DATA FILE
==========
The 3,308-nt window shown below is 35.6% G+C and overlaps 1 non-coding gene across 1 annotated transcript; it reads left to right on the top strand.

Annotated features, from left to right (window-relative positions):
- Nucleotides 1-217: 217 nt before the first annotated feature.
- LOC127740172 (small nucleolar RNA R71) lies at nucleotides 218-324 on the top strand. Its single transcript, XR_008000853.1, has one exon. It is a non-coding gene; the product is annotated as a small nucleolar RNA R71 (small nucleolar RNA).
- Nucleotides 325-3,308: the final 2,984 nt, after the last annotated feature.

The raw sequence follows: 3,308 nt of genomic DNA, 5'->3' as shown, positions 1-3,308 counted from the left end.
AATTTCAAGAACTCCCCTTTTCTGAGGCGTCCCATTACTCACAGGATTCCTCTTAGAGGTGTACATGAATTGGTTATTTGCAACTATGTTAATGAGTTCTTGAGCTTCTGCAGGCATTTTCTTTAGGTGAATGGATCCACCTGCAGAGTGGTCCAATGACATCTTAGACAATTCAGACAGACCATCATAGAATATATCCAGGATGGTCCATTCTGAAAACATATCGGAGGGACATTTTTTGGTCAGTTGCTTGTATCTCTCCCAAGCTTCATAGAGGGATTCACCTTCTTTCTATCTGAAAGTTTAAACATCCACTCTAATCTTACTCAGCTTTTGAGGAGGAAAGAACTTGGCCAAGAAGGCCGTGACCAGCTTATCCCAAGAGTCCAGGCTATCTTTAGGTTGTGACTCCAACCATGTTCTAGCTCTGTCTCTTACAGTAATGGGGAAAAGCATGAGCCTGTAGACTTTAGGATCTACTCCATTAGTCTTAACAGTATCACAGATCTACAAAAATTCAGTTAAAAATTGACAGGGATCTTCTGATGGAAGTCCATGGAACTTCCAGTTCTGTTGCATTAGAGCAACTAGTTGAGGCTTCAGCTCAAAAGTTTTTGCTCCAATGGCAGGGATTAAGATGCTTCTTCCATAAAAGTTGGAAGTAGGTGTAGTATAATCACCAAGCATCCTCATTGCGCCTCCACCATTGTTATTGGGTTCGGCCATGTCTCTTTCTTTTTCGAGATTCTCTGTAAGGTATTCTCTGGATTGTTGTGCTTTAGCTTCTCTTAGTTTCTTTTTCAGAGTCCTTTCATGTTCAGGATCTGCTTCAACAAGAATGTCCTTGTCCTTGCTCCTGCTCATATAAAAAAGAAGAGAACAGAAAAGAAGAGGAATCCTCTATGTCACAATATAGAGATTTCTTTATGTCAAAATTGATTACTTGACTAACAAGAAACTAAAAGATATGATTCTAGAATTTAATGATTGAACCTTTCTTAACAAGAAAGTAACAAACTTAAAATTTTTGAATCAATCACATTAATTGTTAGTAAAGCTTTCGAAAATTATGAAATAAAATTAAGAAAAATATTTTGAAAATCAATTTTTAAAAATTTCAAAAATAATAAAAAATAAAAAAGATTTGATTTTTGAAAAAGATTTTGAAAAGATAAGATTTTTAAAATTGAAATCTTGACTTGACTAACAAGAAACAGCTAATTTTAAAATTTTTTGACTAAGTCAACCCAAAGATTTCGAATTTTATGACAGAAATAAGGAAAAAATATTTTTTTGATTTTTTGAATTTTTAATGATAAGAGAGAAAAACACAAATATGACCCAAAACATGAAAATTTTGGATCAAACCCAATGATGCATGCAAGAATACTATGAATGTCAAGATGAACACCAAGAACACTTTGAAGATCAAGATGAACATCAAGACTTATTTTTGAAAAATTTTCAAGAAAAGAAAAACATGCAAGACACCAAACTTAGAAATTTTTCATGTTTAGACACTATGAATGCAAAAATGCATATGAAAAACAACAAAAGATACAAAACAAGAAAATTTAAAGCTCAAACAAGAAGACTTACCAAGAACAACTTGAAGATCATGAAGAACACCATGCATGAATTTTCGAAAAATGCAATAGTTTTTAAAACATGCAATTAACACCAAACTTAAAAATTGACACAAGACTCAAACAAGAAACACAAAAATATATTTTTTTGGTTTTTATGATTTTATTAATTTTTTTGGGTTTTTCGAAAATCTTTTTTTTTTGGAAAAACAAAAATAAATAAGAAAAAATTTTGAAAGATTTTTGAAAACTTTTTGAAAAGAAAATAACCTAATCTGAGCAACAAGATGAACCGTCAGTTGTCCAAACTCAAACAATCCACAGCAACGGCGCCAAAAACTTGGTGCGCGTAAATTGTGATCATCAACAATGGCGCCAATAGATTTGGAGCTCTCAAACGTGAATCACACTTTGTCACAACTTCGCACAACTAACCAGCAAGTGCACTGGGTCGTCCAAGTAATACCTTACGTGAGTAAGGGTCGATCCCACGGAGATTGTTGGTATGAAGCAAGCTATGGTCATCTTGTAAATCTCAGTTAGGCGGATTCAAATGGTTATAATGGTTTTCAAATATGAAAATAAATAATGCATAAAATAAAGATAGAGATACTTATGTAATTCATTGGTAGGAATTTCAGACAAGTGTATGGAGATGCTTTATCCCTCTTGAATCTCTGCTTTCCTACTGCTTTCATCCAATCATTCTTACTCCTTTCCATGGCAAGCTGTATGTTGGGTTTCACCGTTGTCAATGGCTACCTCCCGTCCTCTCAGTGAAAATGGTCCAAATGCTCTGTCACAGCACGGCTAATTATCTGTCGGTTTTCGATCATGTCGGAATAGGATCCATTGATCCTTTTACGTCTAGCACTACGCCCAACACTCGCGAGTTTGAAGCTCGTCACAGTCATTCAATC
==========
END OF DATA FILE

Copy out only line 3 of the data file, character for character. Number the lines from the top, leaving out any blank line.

- Nucleotides 1-217: 217 nt before the first annotated feature.